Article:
How to Act Human: Advice for Mitt Romney From Inside the Actors Studio By James Lipton [View all]
How to Act Human: Advice for Mitt Romney From Inside the Actors Studio
By James Lipton
In this media-saturated era, the line between politics and performance has virtually vanished, and the public is having a hard time believing Mr. Romney’s persona (as in dramatis personae) — a potentially fatal flaw for any actor, but especially for a presidential candidate. Why doesn’t Mr. Romney’s audience believe him?
Perhaps it starts with his laugh, a device he employs at odd moments and in a most peculiar way. (The public thinks that crying is the acid test of the actor, but in fact “laughing” is much harder — and Mr. Romney hasn’t mastered it.)
Listen to his laugh. It resembles the flat “Ha! Ha! Ha!” that appears in comic-strip dialogue balloons. But worse – far worse – it is mirthless. Mr. Romney expects us to be amused, although he himself is not amused. Freeze the frame, cover the bottom of his face with your hand, and study his eyes. There’s no pleasure there, no amusement. Genuine laughter is triggered only by, and is completely dependent on, shared perception. That’s why we say we “get” a joke.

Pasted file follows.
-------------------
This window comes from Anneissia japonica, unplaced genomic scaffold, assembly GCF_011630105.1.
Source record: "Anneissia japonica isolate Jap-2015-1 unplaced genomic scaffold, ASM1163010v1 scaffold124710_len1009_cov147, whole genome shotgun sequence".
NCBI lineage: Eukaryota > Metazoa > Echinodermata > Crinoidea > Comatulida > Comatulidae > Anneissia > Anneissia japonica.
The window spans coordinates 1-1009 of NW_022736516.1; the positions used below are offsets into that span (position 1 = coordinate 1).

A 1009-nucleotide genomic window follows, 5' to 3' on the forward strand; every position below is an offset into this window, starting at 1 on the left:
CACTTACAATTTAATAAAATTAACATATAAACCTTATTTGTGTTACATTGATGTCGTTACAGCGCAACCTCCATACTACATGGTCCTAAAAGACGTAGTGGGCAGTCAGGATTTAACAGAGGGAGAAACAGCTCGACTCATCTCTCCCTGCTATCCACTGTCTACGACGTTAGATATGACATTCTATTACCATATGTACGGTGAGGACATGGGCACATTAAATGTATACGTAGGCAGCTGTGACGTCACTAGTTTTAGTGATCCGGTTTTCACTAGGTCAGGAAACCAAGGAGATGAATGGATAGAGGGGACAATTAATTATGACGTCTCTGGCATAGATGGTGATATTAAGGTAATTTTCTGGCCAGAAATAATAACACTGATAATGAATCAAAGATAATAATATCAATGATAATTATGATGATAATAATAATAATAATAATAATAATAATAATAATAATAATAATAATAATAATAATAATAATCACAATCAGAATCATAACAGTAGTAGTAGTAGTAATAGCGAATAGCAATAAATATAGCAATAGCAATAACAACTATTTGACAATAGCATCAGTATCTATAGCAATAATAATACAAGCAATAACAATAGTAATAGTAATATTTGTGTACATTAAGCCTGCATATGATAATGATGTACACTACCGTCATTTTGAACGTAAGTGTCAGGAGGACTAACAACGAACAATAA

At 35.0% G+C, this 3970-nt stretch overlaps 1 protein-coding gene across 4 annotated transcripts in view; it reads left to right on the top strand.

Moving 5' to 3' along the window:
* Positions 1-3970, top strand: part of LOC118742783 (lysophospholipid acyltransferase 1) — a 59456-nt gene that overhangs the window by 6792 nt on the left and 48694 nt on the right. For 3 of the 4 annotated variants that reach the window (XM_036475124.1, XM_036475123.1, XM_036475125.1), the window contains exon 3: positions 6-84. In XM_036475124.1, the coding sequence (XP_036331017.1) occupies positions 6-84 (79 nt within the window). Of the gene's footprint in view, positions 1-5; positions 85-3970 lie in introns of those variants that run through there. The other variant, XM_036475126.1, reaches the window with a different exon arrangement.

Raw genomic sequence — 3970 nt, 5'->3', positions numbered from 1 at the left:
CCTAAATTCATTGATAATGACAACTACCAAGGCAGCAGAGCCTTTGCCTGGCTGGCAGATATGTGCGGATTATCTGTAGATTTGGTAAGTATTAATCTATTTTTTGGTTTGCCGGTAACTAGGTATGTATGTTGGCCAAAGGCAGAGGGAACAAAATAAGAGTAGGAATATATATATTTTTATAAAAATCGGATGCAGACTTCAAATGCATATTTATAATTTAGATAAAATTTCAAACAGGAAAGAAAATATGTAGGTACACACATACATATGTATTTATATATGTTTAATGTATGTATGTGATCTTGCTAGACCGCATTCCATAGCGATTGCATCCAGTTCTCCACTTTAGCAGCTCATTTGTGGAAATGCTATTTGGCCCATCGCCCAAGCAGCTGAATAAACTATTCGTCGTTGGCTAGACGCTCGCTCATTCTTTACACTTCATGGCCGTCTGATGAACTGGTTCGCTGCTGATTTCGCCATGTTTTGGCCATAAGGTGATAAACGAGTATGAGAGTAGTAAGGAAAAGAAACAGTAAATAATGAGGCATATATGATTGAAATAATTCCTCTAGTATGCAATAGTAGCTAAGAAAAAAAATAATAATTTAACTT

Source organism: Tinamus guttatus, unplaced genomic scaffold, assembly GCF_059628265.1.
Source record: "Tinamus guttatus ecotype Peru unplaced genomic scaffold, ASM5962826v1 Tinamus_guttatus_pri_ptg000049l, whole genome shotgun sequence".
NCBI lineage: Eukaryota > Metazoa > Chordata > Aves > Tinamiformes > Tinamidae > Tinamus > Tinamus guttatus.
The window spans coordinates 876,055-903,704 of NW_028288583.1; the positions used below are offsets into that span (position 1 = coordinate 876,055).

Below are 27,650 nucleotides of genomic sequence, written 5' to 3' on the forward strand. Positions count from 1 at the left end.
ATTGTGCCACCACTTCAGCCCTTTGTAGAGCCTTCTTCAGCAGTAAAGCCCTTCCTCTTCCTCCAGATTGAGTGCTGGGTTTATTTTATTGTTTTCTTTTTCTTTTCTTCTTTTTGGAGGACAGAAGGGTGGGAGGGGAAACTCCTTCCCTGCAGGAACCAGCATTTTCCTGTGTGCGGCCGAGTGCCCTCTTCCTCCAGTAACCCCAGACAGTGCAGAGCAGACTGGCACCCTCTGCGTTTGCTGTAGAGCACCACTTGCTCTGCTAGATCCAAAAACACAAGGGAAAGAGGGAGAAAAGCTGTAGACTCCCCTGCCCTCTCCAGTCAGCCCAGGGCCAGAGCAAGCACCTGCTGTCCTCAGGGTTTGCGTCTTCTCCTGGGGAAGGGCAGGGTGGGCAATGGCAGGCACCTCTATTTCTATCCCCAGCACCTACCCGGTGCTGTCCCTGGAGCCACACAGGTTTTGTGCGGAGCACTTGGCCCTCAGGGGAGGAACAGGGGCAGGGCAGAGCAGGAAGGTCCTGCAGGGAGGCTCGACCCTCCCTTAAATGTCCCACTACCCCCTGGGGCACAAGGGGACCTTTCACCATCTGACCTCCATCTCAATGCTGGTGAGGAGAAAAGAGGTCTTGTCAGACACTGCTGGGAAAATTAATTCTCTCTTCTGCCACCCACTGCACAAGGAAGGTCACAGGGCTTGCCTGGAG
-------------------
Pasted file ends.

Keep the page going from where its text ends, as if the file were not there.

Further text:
But Mr. Romney is too busy working to share anything – like the vaudevillian tapping so desperately that he’s covered with what performers call “flop sweat.” In rehearsal, I once heard a director say to an overeager actor, “Relax, you’ve got the job.” Now that Mr. Romney seems to have wrapped up the nomination, that counsel may apply here.